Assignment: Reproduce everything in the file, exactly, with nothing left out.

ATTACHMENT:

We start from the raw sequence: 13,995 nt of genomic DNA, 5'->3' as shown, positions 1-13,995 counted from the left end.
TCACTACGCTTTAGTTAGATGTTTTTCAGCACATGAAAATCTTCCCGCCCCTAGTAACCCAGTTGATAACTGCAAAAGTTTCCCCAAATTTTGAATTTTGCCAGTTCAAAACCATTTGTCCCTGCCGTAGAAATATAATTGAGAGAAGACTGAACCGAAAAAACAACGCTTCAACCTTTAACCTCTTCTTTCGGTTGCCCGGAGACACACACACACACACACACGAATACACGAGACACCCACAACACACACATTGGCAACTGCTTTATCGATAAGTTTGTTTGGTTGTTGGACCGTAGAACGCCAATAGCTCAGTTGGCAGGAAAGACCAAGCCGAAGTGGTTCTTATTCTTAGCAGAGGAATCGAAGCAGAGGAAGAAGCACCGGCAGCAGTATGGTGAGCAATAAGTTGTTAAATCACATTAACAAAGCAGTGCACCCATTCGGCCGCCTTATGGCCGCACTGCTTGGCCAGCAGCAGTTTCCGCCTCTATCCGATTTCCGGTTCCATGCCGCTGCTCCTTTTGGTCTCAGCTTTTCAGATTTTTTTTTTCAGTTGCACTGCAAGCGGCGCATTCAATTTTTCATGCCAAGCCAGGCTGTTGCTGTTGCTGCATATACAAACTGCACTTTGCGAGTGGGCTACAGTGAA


We start from the raw sequence: 13,995 nt of genomic DNA, 5'->3' as shown, positions 1-13,995 counted from the left end.
TCACTACGCTTTAGTTAGATGTTTTTCAGCACATGAAAATCTTCCCGCCCCTAGTAACCCAGTTGATAACTGCAAAAGTTTCCCCAAATTTTGAATTTTGCCAGTTCAAAACCATTTGTCCCTGCCGTAGAAATATAATTGAGAGAAGACTGAACCGAAAAAACAACGCTTCAACCTTTAACCTCTTCTTTCGGTTGCCCGGAGACACACACACACACACACACGAATACACGAGACACCCACAACACACACATTGGCAACTGCTTTATCGATAAGTTTGTTTGGTTGTTGGACCGTAGAACGCCAATAGCTCAGTTGGCAGGAAAGACCAAGCCGAAGTGGTTCTTATTCTTAGCAGAGGAATCGAAGCAGAGGAAGAAGCACCGGCAGCAGTATGGTGAGCAATAAGTTGTTAAATCACATTAACAAAGCAGTGCACCCATTCGGCCGCCTTATGGCCGCACTGCTTGGCCAGCAGCAGTTTCCGCCTCTATCCGATTTCCGGTTCCATGCCGCTGCTCCTTTTGGTCTCAGCTTTTCAGATTTTTTTTTTCAGTTGCACTGCAAGCGGCGCATTCAATTTTTCATGCCAAGCCAGGCTGTTGCTGTTGCTGCATATACAAACTGCACTTTGCGAGTGGGCTACAGTGAA